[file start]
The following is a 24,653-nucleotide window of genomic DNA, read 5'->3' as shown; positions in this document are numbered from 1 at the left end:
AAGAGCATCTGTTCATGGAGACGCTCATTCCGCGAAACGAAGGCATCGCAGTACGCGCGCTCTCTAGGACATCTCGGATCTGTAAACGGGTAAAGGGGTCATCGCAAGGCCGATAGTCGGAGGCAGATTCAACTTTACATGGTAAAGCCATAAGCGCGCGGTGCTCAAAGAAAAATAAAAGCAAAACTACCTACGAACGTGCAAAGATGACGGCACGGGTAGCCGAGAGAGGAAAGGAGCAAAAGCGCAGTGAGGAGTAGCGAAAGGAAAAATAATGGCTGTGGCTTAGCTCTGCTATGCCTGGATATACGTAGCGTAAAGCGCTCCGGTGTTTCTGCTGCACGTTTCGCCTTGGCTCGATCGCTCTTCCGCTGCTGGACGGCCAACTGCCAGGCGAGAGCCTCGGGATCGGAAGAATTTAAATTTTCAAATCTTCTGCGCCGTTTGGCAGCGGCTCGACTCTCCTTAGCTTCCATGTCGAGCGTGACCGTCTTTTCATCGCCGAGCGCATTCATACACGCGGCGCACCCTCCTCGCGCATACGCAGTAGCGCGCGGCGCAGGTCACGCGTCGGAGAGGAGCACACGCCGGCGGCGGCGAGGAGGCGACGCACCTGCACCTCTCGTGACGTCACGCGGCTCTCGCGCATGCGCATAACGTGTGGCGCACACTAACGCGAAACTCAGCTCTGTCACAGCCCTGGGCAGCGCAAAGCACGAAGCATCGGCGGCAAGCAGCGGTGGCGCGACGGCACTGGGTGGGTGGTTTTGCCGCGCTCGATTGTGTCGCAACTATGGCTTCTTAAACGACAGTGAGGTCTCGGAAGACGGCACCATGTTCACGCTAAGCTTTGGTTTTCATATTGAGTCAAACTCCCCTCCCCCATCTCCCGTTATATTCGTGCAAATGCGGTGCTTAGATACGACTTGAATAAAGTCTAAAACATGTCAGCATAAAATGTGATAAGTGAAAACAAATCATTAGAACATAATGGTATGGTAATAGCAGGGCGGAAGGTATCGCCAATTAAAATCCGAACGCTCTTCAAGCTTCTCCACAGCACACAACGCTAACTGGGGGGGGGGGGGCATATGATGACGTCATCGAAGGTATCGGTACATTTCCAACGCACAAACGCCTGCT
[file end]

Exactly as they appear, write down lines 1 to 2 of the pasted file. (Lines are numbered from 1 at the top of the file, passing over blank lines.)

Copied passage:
The following is a 24,653-nucleotide window of genomic DNA, read 5'->3' as shown; positions in this document are numbered from 1 at the left end:
AAGAGCATCTGTTCATGGAGACGCTCATTCCGCGAAACGAAGGCATCGCAGTACGCGCGCTCTCTAGGACATCTCGGATCTGTAAACGGGTAAAGGGGTCATCGCAAGGCCGATAGTCGGAGGCAGATTCAACTTTACATGGTAAAGCCATAAGCGCGCGGTGCTCAAAGAAAAATAAAAGCAAAACTACCTACGAACGTGCAAAGATGACGGCACGGGTAGCCGAGAGAGGAAAGGAGCAAAAGCGCAGTGAGGAGTAGCGAAAGGAAAAATAATGGCTGTGGCTTAGCTCTGCTATGCCTGGATATACGTAGCGTAAAGCGCTCCGGTGTTTCTGCTGCACGTTTCGCCTTGGCTCGATCGCTCTTCCGCTGCTGGACGGCCAACTGCCAGGCGAGAGCCTCGGGATCGGAAGAATTTAAATTTTCAAATCTTCTGCGCCGTTTGGCAGCGGCTCGACTCTCCTTAGCTTCCATGTCGAGCGTGACCGTCTTTTCATCGCCGAGCGCATTCATACACGCGGCGCACCCTCCTCGCGCATACGCAGTAGCGCGCGGCGCAGGTCACGCGTCGGAGAGGAGCACACGCCGGCGGCGGCGAGGAGGCGACGCACCTGCACCTCTCGTGACGTCACGCGGCTCTCGCGCATGCGCATAACGTGTGGCGCACACTAACGCGAAACTCAGCTCTGTCACAGCCCTGGGCAGCGCAAAGCACGAAGCATCGGCGGCAAGCAGCGGTGGCGCGACGGCACTGGGTGGGTGGTTTTGCCGCGCTCGATTGTGTCGCAACTATGGCTTCTTAAACGACAGTGAGGTCTCGGAAGACGGCACCATGTTCACGCTAAGCTTTGGTTTTCATATTGAGTCAAACTCCCCTCCCCCATCTCCCGTTATATTCGTGCAAATGCGGTGCTTAGATACGACTTGAATAAAGTCTAAAACATGTCAGCATAAAATGTGATAAGTGAAAACAAATCATTAGAACATAATGGTATGGTAATAGCAGGGCGGAAGGTATCGCCAATTAAAATCCGAACGCTCTTCAAGCTTCTCCACAGCACACAACGCTAACTGGGGGGGGGGGGGCATATGATGACGTCATCGAAGGTATCGGTACATTTCCAACGCACAAACGCCTGCT